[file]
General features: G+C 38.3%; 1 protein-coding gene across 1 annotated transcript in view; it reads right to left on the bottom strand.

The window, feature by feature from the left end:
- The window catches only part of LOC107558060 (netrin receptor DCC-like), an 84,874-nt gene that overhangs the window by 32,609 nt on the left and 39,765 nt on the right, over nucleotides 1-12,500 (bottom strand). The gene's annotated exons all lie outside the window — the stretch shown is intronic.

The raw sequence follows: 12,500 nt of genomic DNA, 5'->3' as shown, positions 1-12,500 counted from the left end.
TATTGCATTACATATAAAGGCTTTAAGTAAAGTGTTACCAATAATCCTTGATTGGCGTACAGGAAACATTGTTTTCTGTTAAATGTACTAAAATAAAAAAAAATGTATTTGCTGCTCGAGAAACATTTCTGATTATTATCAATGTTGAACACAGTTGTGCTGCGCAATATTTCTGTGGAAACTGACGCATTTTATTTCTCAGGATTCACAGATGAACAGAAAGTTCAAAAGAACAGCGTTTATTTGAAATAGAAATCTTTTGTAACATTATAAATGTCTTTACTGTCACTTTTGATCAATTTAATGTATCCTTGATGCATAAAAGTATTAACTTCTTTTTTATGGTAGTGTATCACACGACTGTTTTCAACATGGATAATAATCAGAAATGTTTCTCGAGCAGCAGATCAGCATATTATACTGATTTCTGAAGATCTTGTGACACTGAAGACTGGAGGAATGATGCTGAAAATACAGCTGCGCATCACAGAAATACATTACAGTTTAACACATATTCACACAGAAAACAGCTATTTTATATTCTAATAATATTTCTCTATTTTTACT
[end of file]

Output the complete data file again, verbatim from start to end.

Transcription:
General features: G+C 38.3%; 1 protein-coding gene across 1 annotated transcript in view; it reads right to left on the bottom strand.

The window, feature by feature from the left end:
- The window catches only part of LOC107558060 (netrin receptor DCC-like), an 84,874-nt gene that overhangs the window by 32,609 nt on the left and 39,765 nt on the right, over nucleotides 1-12,500 (bottom strand). The gene's annotated exons all lie outside the window — the stretch shown is intronic.

The raw sequence follows: 12,500 nt of genomic DNA, 5'->3' as shown, positions 1-12,500 counted from the left end.
TATTGCATTACATATAAAGGCTTTAAGTAAAGTGTTACCAATAATCCTTGATTGGCGTACAGGAAACATTGTTTTCTGTTAAATGTACTAAAATAAAAAAAAATGTATTTGCTGCTCGAGAAACATTTCTGATTATTATCAATGTTGAACACAGTTGTGCTGCGCAATATTTCTGTGGAAACTGACGCATTTTATTTCTCAGGATTCACAGATGAACAGAAAGTTCAAAAGAACAGCGTTTATTTGAAATAGAAATCTTTTGTAACATTATAAATGTCTTTACTGTCACTTTTGATCAATTTAATGTATCCTTGATGCATAAAAGTATTAACTTCTTTTTTATGGTAGTGTATCACACGACTGTTTTCAACATGGATAATAATCAGAAATGTTTCTCGAGCAGCAGATCAGCATATTATACTGATTTCTGAAGATCTTGTGACACTGAAGACTGGAGGAATGATGCTGAAAATACAGCTGCGCATCACAGAAATACATTACAGTTTAACACATATTCACACAGAAAACAGCTATTTTATATTCTAATAATATTTCTCTATTTTTACT